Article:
The eyes of all those concerned with social Europe are now on the high-level summit at the end of this week (7-8 May) in Porto. The Portuguese Presidency is hoping to renew the political and institutional support for the European Pillar of Social Rights, but most of all, to advance its implementation at the European and national level. For this occasion, the European Commission has published its Action Plan on the implementation of the Pillar. The plan aims at providing a ‘social rulebook’ to accompany the green and digital transitions which are this Commission’s main priorities, and is an attempt to operationalise the 20 principles of the Pillar, which for the most part constitute an unclear collection of often symbolic proposals. Thirty years after the Charter of Fundamental Social Rights, this most recent initiative of the European Union in the social field once again constitutes an attempt to compensate for the gaps created by austerity and to counteract national social policies which risk wrecking the European project, rather than a stand-alone long-term vision for social Europe.
Coming back to the current Action Plan, we can distinguish three big objectives in it: at least 78% of the population between the ages of 20 and 64 should have a job by 2030; at least 60% of the adult population should participate in education activities or training each year; and the number of people threatened by poverty or social exclusion should be reduced by at least 15 million by 2030. In normal circumstances we would have been celebrating this as an important step forward for social Europe. Unfortunately, however, these are not normal times, as we are still slowly coming out of a pandemic which has shaken up all that was previously considered stable (budget deficits, the European budget, etc.), and we also are facing an ambitious green transition which will have far-reaching consequences for the way we produce and consume. What is more, we are entering the next phase of the digital transformation in which AI could fundamentally change our societies and workplaces. All these changes could potentially lead, or may in fact already be leading, to different forms of inequality – something which is barely mentioned in the 50 pages of the Action Plan.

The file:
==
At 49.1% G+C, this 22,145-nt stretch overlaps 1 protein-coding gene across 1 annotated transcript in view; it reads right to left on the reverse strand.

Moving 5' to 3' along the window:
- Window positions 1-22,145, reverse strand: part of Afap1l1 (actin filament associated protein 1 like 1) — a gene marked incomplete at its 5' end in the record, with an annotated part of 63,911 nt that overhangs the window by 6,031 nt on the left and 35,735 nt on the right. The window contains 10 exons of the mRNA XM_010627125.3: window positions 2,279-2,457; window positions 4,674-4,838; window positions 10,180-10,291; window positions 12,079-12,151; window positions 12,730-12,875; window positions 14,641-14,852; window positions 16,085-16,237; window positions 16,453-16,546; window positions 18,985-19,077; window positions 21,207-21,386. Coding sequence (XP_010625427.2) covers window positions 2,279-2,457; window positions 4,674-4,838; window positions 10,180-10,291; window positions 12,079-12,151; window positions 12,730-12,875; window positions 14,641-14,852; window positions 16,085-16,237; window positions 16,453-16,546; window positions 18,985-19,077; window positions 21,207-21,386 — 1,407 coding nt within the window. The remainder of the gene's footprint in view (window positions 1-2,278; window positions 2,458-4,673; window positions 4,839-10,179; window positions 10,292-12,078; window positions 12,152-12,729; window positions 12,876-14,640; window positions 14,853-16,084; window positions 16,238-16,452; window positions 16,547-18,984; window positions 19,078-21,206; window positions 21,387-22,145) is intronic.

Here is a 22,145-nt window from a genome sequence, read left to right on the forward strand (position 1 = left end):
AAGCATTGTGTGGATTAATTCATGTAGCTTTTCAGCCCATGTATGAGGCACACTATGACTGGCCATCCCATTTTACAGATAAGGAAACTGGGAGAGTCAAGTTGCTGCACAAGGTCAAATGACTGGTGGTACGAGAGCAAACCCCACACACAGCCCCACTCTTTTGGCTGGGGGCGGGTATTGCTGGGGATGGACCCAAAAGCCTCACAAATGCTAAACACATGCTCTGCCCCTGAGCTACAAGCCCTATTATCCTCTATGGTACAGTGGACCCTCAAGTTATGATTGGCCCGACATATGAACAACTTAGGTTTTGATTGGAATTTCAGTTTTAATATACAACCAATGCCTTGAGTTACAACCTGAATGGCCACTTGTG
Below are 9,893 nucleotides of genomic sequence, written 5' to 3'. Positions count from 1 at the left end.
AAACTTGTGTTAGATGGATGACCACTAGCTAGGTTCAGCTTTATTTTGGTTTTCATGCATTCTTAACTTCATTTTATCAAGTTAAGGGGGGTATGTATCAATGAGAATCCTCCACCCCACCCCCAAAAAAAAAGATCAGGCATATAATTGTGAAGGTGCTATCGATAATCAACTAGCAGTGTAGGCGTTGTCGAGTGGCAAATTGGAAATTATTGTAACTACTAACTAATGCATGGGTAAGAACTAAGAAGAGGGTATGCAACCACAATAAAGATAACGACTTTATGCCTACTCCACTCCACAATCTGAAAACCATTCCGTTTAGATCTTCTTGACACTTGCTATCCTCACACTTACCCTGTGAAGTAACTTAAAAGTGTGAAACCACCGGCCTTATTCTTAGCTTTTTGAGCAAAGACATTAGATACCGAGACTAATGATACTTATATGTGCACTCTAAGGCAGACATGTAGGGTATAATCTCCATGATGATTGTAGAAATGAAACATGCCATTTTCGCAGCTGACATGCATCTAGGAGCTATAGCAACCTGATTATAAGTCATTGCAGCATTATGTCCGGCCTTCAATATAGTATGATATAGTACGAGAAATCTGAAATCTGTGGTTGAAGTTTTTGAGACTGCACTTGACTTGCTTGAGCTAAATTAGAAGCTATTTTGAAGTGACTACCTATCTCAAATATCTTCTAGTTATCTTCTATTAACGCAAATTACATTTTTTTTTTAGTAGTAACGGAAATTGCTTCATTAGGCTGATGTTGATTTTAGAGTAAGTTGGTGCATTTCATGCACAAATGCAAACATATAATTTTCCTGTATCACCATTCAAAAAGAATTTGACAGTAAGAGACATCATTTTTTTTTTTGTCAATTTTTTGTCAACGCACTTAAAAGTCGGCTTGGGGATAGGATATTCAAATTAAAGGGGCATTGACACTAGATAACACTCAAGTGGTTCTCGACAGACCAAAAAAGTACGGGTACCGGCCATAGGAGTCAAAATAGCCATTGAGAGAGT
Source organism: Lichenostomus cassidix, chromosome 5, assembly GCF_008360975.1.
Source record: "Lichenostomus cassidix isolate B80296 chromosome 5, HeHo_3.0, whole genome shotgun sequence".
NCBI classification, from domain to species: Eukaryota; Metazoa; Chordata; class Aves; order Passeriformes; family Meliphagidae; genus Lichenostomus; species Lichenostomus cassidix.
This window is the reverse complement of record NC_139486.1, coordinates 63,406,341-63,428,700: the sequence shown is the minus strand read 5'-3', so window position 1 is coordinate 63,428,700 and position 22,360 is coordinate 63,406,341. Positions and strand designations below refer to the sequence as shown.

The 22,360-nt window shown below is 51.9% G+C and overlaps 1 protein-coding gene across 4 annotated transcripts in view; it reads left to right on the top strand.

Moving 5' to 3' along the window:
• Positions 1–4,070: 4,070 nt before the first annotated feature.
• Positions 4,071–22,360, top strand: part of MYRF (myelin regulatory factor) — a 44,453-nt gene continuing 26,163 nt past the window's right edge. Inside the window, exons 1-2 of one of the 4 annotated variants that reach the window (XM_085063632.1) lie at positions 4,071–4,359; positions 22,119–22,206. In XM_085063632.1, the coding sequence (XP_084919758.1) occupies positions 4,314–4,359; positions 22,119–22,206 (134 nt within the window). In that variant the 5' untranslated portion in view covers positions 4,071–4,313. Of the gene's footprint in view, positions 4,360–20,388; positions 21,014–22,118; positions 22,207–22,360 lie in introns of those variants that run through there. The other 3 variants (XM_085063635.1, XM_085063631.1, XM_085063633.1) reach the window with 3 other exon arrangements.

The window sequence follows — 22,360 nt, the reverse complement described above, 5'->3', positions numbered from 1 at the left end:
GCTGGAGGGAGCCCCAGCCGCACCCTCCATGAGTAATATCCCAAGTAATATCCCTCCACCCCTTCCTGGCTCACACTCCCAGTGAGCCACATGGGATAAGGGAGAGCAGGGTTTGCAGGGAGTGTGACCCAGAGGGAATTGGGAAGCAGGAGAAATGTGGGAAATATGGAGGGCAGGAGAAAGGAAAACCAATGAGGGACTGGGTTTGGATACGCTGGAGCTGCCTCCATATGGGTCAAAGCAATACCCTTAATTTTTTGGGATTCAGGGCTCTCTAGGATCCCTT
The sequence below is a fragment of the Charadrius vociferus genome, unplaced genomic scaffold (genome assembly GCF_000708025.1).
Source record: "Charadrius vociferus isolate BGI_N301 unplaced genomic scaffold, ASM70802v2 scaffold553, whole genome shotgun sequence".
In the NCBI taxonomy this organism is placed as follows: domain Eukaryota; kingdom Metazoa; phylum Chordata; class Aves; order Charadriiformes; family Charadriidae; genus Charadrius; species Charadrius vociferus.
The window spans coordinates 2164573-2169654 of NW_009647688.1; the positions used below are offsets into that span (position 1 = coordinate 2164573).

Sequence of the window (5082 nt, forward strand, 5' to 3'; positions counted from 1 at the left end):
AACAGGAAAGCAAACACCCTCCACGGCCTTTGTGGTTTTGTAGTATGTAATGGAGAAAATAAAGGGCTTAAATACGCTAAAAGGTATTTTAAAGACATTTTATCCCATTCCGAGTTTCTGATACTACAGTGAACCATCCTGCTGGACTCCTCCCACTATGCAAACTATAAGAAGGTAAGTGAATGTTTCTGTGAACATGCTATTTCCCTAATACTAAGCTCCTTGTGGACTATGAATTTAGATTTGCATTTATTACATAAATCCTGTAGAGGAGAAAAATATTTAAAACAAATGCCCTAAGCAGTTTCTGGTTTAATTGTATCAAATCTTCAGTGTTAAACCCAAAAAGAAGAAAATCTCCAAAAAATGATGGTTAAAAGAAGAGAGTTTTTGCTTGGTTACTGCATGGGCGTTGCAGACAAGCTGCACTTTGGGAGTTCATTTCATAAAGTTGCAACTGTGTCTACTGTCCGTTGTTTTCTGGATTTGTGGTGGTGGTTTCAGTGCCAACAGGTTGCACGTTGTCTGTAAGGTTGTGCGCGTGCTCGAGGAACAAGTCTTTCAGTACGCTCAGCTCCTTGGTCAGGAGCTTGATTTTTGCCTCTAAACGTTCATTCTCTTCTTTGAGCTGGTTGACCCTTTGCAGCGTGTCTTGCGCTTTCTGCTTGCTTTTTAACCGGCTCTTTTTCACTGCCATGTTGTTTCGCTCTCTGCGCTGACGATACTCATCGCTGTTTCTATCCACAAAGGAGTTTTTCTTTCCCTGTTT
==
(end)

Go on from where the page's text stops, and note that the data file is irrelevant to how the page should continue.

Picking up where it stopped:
The objectives laid down in the Commission’s proposal are certainly not negligible but they are not commensurate with the challenges that lay ahead for post-Covid societies. If we want this fourth attempt in the history of the EU to put social policies on the agenda to succeed, strategic foresight must be a central part of it. It should not be forgotten that the proposal currently on the table is partly the result of a political power configuration across European countries that has not changed since the start of this crisis. The coming elections in Germany and France could, however, produce a positive change. Another window of opportunity may also be the Conference on the Future of Europe which begins this month and which should facilitate an open and inclusive debate on the future direction of the EU and its political priorities. So far, however, this initiative has lacked serious political support from the Member States, and it remains to be seen whether the conference will lead to a revision of the EU treaties.
The topics which will be under discussion at the Porto Summit are at the core of the ETUI’s research and education work. You can find an overview of our most recent publications here – if you are one of the many concerned with social Europe, they may be of interest to you.
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